Our job as parents is, first and foremost: take care of ourselves. Make sure we are in a place where we have calmed ourselves enough to allow for connection, to allow for discipline.


Then I want to look at, what is the unmet need? What—even in their rage, even in their bad choice—could be the reason behind why they made that choice? Is there a skill that’s lacking? If there is, how can I teach them that skill?


In conclusion, Connection + Discipline = A Winning Combination.   You can still create boundaries and set up expectations.  You can still discipline.  Tone matters.  Intention matters. 

You can do all this with connection.  Connection matters. 


Reaching Out

If you want to talk any of these things out, or understand how this all works, I’m happy to offer you a 30-minute consultation call. You can book it on my website. Or you can reach out to me, call me, message me. Please know that I’m here for you. I want to make this an easier journey for you.


Weathering the Storm of Anxiety


I’d like to share a little story about how stress—our own stress that we feel as parents—can show up in the way we parent our children.


Storm’s Coming

About two weeks ago, we were expecting a small snowstorm. We were supposed to be getting around one to two inches. My husband happened to be traveling that night, so he wasn’t going to be home. I thought, eh, one to two inches, no big deal.


Later on in the day, it really was coming down. I thought, “What’s going on?” I hadn’t been on Facebook and I hadn’t turned on the news, so I didn’t know what was going on. And it was seriously coming down, so I opened up Facebook to see what’s going on with the weather, and I read, We’re going to be getting 5 inches, 6 inches, 7 inches.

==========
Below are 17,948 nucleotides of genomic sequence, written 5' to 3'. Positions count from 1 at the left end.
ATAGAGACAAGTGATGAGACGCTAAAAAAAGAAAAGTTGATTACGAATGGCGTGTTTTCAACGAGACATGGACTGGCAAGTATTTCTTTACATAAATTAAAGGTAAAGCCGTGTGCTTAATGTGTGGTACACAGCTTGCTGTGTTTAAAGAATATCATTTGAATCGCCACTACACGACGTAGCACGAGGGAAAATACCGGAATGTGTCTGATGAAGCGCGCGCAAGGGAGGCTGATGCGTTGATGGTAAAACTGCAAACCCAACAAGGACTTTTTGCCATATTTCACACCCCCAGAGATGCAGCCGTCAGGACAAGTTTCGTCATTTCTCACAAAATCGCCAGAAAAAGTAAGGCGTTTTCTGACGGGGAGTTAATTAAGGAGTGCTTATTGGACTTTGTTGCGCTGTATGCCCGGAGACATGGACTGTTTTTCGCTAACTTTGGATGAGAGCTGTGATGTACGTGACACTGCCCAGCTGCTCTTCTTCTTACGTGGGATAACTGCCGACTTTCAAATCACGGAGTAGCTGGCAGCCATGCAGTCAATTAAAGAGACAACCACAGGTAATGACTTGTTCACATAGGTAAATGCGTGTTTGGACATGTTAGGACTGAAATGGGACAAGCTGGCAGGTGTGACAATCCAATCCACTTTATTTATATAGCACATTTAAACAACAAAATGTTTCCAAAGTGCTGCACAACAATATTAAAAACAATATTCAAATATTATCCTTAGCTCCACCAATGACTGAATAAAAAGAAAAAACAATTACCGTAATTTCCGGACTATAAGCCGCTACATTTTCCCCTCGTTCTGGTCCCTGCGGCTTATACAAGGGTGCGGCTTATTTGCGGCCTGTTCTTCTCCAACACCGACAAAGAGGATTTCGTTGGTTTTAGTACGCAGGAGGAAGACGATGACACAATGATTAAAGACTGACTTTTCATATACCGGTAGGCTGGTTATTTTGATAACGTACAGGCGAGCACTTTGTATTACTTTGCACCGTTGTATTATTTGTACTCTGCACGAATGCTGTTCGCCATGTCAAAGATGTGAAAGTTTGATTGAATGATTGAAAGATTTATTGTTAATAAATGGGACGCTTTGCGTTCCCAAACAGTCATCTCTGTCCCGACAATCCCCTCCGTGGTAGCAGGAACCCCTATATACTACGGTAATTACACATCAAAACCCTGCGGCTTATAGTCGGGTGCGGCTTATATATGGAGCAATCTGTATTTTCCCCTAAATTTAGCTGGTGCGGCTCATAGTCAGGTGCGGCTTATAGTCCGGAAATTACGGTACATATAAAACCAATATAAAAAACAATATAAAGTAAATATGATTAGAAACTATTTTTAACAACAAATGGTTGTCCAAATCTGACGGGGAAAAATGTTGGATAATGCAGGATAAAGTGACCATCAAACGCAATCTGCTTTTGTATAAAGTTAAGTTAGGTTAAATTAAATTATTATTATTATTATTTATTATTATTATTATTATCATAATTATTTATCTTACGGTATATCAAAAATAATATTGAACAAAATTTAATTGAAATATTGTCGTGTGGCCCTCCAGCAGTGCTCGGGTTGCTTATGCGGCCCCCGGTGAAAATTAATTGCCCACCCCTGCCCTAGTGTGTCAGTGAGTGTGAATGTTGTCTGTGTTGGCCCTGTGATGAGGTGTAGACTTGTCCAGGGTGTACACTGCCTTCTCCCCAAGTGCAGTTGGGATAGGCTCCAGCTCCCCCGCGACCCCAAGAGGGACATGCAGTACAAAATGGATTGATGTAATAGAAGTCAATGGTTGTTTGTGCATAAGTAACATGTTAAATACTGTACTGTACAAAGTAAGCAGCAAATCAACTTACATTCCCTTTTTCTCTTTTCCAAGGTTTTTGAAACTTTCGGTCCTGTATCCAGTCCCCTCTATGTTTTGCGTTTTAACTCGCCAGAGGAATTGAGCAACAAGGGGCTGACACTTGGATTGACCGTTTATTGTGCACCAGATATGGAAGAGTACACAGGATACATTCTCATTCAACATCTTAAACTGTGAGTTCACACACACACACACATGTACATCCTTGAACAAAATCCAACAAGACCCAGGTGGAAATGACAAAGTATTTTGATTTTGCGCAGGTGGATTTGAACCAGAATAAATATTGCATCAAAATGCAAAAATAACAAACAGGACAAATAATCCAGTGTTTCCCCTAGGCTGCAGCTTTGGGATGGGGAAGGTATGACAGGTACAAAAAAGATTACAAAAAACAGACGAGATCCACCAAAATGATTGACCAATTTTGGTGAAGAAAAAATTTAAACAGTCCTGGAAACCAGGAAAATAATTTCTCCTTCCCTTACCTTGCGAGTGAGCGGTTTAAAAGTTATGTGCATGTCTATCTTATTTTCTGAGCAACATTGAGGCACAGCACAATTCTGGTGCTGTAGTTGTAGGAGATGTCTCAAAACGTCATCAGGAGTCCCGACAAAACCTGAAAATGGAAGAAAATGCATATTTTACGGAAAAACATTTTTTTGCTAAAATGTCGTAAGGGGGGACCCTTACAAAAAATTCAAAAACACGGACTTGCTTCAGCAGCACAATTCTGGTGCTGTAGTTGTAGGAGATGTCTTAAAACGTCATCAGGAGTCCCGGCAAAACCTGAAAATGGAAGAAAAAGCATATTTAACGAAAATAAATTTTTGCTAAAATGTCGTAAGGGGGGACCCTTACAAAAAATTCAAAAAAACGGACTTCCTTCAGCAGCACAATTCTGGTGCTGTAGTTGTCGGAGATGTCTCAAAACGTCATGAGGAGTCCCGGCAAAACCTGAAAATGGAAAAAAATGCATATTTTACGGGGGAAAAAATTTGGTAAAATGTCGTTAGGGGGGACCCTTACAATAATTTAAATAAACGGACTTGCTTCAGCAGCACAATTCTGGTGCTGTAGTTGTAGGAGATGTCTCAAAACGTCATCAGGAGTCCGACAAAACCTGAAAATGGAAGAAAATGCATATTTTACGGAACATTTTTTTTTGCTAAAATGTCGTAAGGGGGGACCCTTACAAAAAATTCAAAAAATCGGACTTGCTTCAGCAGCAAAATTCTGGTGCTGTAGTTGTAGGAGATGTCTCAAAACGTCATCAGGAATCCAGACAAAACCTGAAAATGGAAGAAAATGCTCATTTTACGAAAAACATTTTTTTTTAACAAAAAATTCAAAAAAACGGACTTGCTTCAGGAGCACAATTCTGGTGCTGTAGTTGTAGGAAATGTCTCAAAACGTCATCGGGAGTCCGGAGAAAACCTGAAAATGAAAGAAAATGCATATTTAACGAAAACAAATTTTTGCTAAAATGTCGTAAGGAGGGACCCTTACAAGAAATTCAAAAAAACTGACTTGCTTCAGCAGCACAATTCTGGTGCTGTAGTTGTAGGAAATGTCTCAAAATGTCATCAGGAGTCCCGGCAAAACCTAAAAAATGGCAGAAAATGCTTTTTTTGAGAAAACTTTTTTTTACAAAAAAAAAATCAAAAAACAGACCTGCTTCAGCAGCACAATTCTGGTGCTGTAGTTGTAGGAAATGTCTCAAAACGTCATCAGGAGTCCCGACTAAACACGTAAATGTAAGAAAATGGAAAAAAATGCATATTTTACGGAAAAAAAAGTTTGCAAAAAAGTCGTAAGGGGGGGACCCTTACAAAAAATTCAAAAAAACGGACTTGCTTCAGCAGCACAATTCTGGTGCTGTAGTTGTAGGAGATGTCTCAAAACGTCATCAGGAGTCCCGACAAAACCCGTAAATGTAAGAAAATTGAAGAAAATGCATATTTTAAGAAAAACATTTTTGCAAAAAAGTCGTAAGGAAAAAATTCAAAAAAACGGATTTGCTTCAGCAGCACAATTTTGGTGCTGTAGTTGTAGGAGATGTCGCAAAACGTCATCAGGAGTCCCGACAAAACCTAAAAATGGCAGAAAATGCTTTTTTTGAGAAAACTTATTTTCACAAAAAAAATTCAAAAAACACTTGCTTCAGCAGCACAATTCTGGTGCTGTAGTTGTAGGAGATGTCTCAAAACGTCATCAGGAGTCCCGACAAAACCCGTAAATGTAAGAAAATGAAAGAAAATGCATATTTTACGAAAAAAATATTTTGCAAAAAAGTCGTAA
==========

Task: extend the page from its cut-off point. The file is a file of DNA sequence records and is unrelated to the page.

Concern Sets In

It wasn’t a conscious thing that happened, but all of a sudden, my chest started feeling really compressed. I was having difficulty breathing.


Part of it was awareness. I was feeling some sense of a panic attack or anxiety from this snowstorm that was coming and knowing that my husband was not going to be there. I don’t like being alone with the kids when there’s a major snowstorm. I just get worked up about how I’m going to handle shoveling and taking care of the kids and “what if this”, and “what if that”—that catastrophic thinking that happens with anxiety sometimes.


Response to Stress

So, I felt my chest squeezing in and I thought, alright, I have to take some deep breaths. I have to change my mindset, so I started working on that. But the change doesn’t happen quickly. It took some time, and meanwhile, as I was having these thoughts and these feelings, my kids were going about their afternoon, and I noticed that I started snapping at them.


I wasn’t being horribly mean or anything really terrible, but I was snapping, I was really short: Just do this, Do that, you know, not my typical warm, compassionate parenting style of calm and connection.  My verbal tone with my children was similar to how I was feeling on the inside: this compression and tightness.